child's USER area. As above, the offset must typically be
word-aligned. In order to maintain the integrity of the kernel, some
modifications to the USER area are disallowed.
Copies the child's general purpose or floating-point
registers, respectively, to location data in the parent. See
<linux/user.h> for information on the format of this data. (
addr is ignored.)
Copies the child's general purpose or floating-point
registers, respectively, from location data in the parent. As for
PTRACE_POKEUSER, some general purpose register modifications may be
disallowed. ( addr is ignored.)
Restarts the stopped child process. If data is
non-zero and not SIGSTOP, it is interpreted as a signal to be delivered to
the child; otherwise, no signal is delivered. Thus, for example, the
parent can control whether a signal sent to the child is delivered or not.
( addr is ignored.)
Restarts the stopped child as for PTRACE_CONT, but arranges
for the child to be stopped at the next entry to or exit from a system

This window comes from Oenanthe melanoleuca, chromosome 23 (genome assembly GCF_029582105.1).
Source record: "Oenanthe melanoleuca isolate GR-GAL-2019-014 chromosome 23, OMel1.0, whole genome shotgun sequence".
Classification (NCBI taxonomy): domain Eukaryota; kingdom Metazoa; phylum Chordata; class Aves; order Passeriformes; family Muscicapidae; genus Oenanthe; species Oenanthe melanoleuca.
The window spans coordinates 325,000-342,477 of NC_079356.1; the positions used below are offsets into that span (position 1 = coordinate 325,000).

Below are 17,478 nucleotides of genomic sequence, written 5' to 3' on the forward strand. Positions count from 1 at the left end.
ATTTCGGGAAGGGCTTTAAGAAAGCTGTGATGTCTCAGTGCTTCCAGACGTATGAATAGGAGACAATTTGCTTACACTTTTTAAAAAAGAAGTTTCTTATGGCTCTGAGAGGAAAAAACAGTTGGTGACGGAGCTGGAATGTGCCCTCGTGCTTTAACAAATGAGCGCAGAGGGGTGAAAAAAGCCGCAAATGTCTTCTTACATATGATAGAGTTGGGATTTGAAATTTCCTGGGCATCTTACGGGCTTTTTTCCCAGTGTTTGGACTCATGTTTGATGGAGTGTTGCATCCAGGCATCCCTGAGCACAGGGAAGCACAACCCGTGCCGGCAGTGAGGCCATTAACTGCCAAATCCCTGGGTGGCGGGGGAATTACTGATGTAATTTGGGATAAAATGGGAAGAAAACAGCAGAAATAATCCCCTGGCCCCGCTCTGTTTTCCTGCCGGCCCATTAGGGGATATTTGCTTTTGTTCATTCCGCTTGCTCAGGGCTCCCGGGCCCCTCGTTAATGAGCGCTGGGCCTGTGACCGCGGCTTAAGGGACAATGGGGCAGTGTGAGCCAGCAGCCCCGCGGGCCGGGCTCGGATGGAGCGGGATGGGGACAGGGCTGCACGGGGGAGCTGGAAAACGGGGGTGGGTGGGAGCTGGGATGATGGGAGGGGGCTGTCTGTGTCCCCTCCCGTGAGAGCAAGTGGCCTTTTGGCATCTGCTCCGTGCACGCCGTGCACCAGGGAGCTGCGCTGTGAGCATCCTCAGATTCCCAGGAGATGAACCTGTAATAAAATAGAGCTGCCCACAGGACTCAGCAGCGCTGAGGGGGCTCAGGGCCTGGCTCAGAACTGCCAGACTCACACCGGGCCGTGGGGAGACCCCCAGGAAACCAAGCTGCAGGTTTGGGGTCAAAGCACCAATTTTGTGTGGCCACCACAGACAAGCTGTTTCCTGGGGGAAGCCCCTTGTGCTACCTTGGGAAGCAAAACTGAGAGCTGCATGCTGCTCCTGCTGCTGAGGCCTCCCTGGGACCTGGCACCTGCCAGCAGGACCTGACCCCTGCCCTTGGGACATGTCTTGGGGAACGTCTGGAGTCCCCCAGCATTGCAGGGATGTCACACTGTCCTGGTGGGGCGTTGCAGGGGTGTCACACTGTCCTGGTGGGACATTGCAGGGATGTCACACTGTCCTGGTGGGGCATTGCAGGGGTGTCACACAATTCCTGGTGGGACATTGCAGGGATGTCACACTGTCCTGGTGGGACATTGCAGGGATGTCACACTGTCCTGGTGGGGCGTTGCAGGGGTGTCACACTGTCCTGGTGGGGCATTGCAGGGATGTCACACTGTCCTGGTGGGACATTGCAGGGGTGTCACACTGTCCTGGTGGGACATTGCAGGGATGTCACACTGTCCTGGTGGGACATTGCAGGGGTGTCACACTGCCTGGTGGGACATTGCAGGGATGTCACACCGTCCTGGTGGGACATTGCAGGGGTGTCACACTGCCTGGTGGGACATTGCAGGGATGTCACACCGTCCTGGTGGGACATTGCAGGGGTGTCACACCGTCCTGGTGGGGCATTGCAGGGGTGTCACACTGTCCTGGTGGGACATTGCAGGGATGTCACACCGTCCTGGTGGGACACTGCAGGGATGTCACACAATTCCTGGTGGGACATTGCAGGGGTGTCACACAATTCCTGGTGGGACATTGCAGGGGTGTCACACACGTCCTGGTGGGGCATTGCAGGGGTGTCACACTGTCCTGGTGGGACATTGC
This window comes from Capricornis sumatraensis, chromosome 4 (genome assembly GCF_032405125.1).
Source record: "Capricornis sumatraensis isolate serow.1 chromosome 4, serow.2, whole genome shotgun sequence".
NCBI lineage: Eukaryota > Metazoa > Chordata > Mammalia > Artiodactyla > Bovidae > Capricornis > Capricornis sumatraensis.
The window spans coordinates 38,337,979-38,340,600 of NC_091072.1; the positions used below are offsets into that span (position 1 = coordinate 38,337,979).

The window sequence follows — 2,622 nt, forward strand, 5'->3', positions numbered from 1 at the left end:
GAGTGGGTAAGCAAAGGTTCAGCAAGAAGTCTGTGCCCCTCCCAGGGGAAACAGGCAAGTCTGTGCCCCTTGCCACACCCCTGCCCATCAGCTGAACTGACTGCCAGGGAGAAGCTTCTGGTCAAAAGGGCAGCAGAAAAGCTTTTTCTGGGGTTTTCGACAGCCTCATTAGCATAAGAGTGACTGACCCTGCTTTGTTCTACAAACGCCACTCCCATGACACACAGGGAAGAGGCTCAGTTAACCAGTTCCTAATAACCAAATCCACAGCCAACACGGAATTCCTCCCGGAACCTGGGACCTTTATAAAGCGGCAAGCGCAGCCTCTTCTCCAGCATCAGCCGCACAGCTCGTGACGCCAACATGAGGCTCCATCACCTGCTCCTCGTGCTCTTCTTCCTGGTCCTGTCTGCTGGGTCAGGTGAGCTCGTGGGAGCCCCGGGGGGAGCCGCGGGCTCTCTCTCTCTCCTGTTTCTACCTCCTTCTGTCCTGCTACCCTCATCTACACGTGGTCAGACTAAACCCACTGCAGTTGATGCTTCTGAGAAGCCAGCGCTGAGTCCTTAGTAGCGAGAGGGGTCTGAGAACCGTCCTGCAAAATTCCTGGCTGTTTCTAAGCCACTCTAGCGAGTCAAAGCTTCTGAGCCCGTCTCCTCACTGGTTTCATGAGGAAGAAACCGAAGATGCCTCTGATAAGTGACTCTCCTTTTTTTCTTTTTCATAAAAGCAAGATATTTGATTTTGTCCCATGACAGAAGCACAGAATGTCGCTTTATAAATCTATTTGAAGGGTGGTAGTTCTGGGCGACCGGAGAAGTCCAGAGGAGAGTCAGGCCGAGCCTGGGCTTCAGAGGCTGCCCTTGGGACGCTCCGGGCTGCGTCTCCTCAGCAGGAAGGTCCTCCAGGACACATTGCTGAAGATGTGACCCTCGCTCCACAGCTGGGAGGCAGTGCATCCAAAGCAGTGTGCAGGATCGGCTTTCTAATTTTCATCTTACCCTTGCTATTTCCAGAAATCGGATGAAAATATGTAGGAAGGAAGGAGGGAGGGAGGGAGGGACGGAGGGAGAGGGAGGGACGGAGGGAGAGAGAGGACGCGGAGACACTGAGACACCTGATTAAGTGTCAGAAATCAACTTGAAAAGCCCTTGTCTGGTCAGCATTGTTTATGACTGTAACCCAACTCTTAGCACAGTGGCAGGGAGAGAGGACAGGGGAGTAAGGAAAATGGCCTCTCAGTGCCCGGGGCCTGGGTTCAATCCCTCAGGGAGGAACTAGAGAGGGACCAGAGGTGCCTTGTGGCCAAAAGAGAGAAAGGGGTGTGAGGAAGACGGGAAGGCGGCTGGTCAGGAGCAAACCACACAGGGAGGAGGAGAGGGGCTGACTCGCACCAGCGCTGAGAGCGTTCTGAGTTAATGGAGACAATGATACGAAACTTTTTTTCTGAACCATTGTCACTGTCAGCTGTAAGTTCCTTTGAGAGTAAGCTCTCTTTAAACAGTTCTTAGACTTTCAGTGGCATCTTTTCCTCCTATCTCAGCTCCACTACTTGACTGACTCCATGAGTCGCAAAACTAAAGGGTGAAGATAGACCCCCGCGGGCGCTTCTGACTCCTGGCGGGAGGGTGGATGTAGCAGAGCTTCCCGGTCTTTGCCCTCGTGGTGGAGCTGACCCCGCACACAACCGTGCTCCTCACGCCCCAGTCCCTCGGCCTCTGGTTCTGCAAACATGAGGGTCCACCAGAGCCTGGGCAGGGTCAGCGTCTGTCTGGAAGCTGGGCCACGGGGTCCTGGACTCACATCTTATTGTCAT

call, or after execution of a single instruction, respectively. (The child
will also, as usual, be stopped upon receipt of a signal.) From the
parent's perspective, the child will appear to have been stopped by
receipt of a SIGTRAP. So, for PTRACE_SYSCALL, for example, the idea is to
inspect the arguments to the system call at the first stop, then do
another PTRACE_SYSCALL and inspect the return value of the system call at
the second stop. ( addr is ignored.)
Sends the child a SIGKILL to terminate it. (addr and
data are ignored.)
Attaches to the process specified in pid, making it
a traced "child" of the current process; the behavior of the
child is as if it had done a PTRACE_TRACEME. The current process actually
becomes the parent of the child process for most purposes (e.g., it will
receive notification of child events and appears in ps(1) output as
the child's parent), but a getppid(2) by the child will still
return the pid of the original parent. The child is sent a SIGSTOP, but
will not necessarily have stopped by the completion of this call; use
wait to wait for the child to stop. ( addr and data
Restarts the stopped child as for PTRACE_CONT, but first
detaches from the process, undoing the reparenting effect of
PTRACE_ATTACH, and the effects of PTRACE_TRACEME. Although perhaps not
intended, under Linux a traced child can be detached in this way
regardless of which method was used to initiate tracing. ( addr is
Although arguments to ptrace are interpreted according to the prototype